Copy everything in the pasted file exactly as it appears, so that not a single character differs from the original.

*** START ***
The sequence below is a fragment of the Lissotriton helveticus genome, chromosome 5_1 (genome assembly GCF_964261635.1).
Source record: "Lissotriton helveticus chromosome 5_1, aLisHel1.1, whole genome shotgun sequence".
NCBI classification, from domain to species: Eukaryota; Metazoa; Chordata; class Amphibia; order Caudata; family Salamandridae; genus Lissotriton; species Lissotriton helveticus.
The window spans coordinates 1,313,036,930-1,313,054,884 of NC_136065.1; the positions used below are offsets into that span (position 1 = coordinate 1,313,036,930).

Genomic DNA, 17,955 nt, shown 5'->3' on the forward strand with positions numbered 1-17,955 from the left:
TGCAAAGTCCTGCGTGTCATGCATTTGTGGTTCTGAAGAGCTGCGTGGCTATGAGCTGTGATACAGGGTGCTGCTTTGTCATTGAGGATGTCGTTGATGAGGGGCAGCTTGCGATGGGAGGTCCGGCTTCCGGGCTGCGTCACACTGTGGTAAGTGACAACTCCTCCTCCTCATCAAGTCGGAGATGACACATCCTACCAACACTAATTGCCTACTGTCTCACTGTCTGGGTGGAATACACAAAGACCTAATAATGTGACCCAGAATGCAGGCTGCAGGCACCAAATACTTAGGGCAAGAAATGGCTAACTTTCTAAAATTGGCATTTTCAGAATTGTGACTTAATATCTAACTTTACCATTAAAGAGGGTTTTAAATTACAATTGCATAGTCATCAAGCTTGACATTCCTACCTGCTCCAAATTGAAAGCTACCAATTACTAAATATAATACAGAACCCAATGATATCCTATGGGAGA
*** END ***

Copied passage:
The sequence below is a fragment of the Lissotriton helveticus genome, chromosome 5_1 (genome assembly GCF_964261635.1).
Source record: "Lissotriton helveticus chromosome 5_1, aLisHel1.1, whole genome shotgun sequence".
NCBI classification, from domain to species: Eukaryota; Metazoa; Chordata; class Amphibia; order Caudata; family Salamandridae; genus Lissotriton; species Lissotriton helveticus.
The window spans coordinates 1,313,036,930-1,313,054,884 of NC_136065.1; the positions used below are offsets into that span (position 1 = coordinate 1,313,036,930).

Genomic DNA, 17,955 nt, shown 5'->3' on the forward strand with positions numbered 1-17,955 from the left:
TGCAAAGTCCTGCGTGTCATGCATTTGTGGTTCTGAAGAGCTGCGTGGCTATGAGCTGTGATACAGGGTGCTGCTTTGTCATTGAGGATGTCGTTGATGAGGGGCAGCTTGCGATGGGAGGTCCGGCTTCCGGGCTGCGTCACACTGTGGTAAGTGACAACTCCTCCTCCTCATCAAGTCGGAGATGACACATCCTACCAACACTAATTGCCTACTGTCTCACTGTCTGGGTGGAATACACAAAGACCTAATAATGTGACCCAGAATGCAGGCTGCAGGCACCAAATACTTAGGGCAAGAAATGGCTAACTTTCTAAAATTGGCATTTTCAGAATTGTGACTTAATATCTAACTTTACCATTAAAGAGGGTTTTAAATTACAATTGCATAGTCATCAAGCTTGACATTCCTACCTGCTCCAAATTGAAAGCTACCAATTACTAAATATAATACAGAACCCAATGATATCCTATGGGAGA